All I Really Need to Code I Learned in Kindergarten
All I really need to know about how to code and what to do and how to be I learned in kindergarten.
Wisdom was not at the top of the university mountain, but there in the sand-pit at kindergarten.
These are the things I learned:
Don't flame people. Play fair.
Help the new kid.
Put things back where you found them.
Clean up your own mess.
Don't take things that aren't yours.
Say you are sorry when you hurt somebody.
Test your code before you commit.
Flush abandoned code down the toilet.
Warm cookies and milk are good for you.
Live a balanced live - learn a little and think a little and draw and paint and sing and dance and play and work every day a little.
Take a nap every afternoon and once before IRC.
When you go out into the net, watch out for traffic, hold hands and stick together.
Be aware of wonder. Remember the little seed in the yoghourt carton: The roots go down an the plant goes up and nobody really knows how or why, but we are all like that.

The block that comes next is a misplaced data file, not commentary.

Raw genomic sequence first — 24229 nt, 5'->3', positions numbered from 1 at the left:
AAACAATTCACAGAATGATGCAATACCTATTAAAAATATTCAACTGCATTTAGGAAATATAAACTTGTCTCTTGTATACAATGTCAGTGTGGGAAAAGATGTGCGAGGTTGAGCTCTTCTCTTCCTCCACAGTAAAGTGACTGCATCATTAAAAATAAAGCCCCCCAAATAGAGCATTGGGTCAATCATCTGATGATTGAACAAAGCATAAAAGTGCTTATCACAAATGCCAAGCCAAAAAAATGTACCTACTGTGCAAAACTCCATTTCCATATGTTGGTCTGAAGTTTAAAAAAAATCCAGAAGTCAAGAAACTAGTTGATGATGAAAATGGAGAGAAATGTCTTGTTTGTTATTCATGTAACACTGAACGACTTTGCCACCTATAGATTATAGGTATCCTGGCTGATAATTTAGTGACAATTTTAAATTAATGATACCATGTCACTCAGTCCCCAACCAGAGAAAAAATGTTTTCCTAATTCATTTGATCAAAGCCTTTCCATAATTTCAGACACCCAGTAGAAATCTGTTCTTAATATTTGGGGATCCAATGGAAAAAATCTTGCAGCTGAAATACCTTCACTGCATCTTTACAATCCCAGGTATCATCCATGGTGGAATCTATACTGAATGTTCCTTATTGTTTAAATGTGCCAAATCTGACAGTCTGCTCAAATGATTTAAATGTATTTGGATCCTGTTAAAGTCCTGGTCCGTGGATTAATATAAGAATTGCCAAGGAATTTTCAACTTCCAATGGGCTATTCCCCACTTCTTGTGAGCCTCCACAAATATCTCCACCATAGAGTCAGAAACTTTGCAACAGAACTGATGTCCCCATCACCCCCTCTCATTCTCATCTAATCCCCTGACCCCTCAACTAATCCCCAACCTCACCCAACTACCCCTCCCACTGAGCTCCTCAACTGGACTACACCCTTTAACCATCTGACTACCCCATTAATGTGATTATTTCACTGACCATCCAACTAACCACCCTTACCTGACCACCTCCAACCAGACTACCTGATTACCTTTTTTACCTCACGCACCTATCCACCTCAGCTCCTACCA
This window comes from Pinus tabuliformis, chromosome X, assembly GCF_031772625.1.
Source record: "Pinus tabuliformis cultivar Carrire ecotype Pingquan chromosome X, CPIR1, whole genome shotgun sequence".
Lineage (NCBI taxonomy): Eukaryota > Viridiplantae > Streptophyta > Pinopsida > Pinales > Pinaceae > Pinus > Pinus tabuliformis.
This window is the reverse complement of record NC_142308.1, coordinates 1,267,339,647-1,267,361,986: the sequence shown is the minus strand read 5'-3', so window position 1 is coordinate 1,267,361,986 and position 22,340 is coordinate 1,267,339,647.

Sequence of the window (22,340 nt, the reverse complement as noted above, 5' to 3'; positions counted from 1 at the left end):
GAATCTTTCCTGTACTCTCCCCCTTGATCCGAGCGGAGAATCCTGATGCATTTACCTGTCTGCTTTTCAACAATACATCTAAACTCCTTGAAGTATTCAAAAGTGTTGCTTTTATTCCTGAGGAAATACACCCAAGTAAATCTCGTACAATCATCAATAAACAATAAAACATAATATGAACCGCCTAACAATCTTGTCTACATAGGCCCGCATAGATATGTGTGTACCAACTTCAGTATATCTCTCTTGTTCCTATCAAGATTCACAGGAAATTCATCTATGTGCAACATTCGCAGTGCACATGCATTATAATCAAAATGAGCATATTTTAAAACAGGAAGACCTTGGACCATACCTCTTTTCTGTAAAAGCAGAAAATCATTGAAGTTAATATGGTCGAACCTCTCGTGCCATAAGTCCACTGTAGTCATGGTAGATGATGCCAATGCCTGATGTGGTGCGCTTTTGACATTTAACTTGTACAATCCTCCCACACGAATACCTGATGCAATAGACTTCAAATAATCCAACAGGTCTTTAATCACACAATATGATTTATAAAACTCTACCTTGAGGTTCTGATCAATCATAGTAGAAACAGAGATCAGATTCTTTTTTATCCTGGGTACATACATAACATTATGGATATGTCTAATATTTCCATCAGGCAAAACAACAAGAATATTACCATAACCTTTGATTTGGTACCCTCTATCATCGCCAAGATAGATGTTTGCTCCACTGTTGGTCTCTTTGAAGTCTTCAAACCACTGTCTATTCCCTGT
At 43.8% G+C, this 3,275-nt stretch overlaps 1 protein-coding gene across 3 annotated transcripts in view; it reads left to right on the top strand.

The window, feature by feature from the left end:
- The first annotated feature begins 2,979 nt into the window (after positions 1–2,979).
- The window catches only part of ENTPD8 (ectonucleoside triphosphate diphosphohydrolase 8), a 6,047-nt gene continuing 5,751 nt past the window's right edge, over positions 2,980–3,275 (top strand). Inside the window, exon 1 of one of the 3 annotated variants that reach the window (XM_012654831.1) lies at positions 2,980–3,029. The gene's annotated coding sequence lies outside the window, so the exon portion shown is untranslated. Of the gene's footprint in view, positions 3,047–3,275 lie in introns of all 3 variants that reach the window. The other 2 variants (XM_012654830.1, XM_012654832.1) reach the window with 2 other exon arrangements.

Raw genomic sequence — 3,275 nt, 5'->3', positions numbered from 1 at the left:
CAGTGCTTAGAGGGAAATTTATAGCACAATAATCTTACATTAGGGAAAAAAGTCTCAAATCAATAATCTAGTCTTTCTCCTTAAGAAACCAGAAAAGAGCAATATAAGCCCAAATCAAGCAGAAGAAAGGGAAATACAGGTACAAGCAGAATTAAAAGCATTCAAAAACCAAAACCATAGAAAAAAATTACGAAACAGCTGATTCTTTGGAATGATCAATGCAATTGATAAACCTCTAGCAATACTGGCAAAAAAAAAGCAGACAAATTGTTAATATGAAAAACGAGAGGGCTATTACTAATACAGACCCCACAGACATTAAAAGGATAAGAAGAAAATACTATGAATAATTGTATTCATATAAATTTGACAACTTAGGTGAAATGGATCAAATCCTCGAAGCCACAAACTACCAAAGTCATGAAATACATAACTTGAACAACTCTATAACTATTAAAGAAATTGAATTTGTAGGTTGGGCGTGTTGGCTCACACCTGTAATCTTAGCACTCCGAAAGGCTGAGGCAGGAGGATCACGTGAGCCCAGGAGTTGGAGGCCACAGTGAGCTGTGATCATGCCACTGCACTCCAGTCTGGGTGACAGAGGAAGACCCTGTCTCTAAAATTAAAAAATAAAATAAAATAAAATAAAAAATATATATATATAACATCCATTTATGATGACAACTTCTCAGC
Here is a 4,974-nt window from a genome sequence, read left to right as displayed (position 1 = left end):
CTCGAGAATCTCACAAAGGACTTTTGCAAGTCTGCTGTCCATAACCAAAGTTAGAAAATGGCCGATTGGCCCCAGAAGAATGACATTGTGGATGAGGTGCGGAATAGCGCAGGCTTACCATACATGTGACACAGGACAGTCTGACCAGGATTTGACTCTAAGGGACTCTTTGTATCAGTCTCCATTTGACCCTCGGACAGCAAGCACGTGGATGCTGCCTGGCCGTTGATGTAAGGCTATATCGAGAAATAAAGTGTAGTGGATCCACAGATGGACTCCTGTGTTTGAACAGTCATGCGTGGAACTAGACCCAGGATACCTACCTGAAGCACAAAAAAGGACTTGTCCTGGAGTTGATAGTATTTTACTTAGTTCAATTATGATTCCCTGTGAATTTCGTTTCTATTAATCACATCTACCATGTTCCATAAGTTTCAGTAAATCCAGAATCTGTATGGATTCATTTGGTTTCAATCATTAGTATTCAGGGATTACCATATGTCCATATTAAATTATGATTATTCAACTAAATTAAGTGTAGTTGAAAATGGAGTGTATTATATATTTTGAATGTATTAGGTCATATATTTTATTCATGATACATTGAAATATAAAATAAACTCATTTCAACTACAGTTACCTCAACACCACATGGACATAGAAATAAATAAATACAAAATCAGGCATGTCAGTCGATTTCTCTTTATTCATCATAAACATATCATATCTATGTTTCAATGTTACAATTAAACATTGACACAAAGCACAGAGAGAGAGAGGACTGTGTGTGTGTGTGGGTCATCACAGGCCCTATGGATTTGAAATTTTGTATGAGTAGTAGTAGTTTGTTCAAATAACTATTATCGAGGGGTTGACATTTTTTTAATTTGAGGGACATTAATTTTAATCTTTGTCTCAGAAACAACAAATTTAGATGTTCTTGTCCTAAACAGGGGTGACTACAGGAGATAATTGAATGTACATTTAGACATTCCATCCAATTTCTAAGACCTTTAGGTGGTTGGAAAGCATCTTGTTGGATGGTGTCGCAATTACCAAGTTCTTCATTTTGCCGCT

Ideas and initiatives and projects and even the little seed in the yoghourt carton - they all die.
And then remember your first open source project and the first word you learned - the biggest of all - ASK.
Everything you need to know is in there somewhere. The Golden Rule (treat the others as you would like them to treat you) and love and basic coding style. Think what a better world it would be if we all - the whole world - had cookies and milk at three o'clock every afternoon and then lay down with our blankets for a nap. Or if all coders had a basic policy to always put things back where they found them and to clean up their own mess.
And it is still true, no matter how much of a guru you are - when you go out into the world, it is best to hold hands and stick together.
Based on All I Really Need to Know I Learned in Kindergarten by Robert Fulghum